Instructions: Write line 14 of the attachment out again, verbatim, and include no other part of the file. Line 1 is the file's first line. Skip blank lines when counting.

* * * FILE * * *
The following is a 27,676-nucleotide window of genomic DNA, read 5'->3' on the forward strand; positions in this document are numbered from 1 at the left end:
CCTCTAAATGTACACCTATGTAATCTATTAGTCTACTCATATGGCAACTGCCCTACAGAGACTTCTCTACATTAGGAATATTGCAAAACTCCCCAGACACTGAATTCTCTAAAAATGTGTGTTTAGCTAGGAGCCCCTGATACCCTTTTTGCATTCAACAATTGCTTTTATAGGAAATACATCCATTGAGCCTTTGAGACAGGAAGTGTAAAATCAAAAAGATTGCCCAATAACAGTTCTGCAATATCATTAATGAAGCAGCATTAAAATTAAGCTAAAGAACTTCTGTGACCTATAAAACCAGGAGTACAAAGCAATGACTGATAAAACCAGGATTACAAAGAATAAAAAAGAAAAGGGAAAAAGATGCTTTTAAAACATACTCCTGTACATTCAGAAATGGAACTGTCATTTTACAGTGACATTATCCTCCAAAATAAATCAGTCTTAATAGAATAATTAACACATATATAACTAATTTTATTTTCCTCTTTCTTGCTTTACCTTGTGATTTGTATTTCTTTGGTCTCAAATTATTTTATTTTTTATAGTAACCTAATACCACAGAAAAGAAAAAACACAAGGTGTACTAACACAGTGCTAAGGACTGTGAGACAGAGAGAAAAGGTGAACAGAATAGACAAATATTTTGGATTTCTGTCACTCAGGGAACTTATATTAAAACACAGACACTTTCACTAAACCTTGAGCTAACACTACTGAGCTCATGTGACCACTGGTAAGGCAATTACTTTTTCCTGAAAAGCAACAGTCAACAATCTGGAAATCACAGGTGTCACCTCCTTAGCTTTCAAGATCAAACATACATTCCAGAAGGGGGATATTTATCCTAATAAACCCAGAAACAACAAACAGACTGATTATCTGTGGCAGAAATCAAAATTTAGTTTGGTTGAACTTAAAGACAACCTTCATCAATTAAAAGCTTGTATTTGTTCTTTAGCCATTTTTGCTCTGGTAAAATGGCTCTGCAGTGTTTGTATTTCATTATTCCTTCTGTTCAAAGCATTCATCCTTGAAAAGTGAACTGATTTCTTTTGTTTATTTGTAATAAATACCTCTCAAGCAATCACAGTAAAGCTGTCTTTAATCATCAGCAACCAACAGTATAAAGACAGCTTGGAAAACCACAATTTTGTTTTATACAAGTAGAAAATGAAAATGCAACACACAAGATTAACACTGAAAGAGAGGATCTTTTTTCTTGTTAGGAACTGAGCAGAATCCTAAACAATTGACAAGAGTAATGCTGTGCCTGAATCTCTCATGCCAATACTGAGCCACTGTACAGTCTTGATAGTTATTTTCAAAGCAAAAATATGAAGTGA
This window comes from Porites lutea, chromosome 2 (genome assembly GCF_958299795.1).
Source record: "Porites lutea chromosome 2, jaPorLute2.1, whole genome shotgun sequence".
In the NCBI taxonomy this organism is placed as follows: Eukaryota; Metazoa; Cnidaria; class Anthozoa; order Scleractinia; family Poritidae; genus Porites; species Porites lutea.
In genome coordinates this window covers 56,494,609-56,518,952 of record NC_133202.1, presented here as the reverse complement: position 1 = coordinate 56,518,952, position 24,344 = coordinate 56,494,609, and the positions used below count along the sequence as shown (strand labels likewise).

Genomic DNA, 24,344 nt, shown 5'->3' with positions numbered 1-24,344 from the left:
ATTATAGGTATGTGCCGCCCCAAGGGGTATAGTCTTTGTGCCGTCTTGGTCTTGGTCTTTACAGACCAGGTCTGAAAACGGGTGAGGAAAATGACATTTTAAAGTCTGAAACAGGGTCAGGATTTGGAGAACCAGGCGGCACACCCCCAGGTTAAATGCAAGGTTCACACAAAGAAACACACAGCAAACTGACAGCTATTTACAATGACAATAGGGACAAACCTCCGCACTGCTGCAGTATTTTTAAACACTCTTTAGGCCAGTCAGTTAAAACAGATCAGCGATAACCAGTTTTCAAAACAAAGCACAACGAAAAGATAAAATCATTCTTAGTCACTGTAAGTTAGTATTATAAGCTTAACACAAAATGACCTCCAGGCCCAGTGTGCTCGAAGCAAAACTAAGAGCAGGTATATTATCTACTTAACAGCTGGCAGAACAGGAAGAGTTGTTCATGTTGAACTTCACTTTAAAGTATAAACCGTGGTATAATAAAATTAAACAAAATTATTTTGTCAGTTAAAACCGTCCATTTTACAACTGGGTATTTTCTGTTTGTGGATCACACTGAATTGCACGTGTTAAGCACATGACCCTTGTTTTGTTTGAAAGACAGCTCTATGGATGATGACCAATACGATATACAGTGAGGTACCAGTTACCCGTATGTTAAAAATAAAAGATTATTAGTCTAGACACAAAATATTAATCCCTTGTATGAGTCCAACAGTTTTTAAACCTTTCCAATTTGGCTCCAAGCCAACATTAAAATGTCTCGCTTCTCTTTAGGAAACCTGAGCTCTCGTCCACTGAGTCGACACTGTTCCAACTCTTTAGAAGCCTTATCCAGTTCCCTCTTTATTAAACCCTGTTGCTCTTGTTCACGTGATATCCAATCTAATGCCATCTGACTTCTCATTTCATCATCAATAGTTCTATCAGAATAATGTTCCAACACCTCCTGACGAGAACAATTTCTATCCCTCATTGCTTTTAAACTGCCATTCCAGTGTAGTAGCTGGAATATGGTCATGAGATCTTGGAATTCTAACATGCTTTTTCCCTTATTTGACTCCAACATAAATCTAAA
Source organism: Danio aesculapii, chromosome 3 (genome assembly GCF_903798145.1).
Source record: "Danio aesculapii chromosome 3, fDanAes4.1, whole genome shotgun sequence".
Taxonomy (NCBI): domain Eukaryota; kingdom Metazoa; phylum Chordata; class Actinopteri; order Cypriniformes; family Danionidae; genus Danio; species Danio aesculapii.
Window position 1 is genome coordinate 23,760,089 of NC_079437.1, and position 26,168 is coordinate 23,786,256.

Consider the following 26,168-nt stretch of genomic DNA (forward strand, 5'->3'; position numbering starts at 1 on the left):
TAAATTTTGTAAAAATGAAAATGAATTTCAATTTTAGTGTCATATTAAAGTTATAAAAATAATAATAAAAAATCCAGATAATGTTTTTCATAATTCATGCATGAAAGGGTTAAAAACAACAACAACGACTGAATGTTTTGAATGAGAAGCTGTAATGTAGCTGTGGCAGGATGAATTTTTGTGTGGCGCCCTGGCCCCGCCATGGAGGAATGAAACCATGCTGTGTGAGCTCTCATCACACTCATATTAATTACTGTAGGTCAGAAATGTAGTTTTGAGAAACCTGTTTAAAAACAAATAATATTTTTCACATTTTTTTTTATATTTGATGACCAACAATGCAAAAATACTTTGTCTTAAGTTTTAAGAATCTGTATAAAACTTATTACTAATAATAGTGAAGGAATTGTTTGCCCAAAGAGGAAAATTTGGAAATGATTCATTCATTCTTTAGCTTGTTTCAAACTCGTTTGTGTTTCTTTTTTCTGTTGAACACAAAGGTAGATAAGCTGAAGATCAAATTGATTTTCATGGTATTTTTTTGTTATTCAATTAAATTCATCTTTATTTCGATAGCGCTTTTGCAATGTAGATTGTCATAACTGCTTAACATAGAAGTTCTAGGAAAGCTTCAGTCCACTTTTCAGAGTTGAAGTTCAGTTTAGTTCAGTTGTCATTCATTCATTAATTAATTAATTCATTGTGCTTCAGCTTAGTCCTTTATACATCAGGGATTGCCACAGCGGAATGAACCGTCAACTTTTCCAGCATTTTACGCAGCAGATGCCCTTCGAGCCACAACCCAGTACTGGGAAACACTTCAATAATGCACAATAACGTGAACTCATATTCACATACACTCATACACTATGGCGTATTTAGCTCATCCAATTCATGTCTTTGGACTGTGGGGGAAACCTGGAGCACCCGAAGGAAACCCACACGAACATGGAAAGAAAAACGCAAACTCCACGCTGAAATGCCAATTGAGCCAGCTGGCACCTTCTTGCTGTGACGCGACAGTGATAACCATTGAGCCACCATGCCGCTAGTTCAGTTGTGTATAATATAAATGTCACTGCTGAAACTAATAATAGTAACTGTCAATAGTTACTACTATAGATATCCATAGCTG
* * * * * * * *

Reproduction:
TAAATTTTGTAAAAATGAAAATGAATTTCAATTTTAGTGTCATATTAAAGTTATAAAAATAATAATAAAAAATCCAGATAATGTTTTTCATAATTCATGCATGAAAGGGTTAAAAACAACAACAACGACTGAATGTTTTGAATGAGAAGCTGTAATGTAGCTGTGGCAGGATGAATTTTTGTGTGGCGCCCTGGCCCCGCCATGGAGGAATGAAACCATGCTGTGTGAGCTCTCATCACACTCATATTAATTACTGTAGGTCAGAAATGTAGTTTTGAGAAACCTGTTTAAAAACAAATAATATTTTTCACATTTTTTTTTATATTTGATGACCAACAATGCAAAAATACTTTGTCTTAAGTTTTAAGAATCTGTATAAAACTTATTACTAATAATAGTGAAGGAATTGTTTGCCCAAAGAGGAAAATTTGGAAATGATTCATTCATTCTTTAGCTTGTTTCAAACTCGTTTGTGTTTCTTTTTTCTGTTGAACACAAAGGTAGATAAGCTGAAGATCAAATTGATTTTCATGGTATTTTTTTGTTATTCAATTAAATTCATCTTTATTTCGATAGCGCTTTTGCAATGTAGATTGTCATAACTGCTTAACATAGAAGTTCTAGGAAAGCTTCAGTCCACTTTTCAGAGTTGAAGTTCAGTTTAGTTCAGTTGTCATTCATTCATTAATTAATTAATTCATTGTGCTTCAGCTTAGTCCTTTATACATCAGGGATTGCCACAGCGGAATGAACCGTCAACTTTTCCAGCATTTTACGCAGCAGATGCCCTTCGAGCCACAACCCAGTACTGGGAAACACTTCAATAATGCACAATAACGTGAACTCATATTCACATACACTCATACACTATGGCGTATTTAGCTCATCCAATTCATGTCTTTGGACTGTGGGGGAAACCTGGAGCACCCGAAGGAAACCCACACGAACATGGAAAGAAAAACGCAAACTCCACGCTGAAATGCCAATTGAGCCAGCTGGCACCTTCTTGCTGTGACGCGACAGTGATAACCATTGAGCCACCATGCCGCTAGTTCAGTTGTGTATAATATAAATGTCACTGCTGAAACTAATAATAGTAACTGTCAATAGTTACTACTATAGATATCCATAGCTG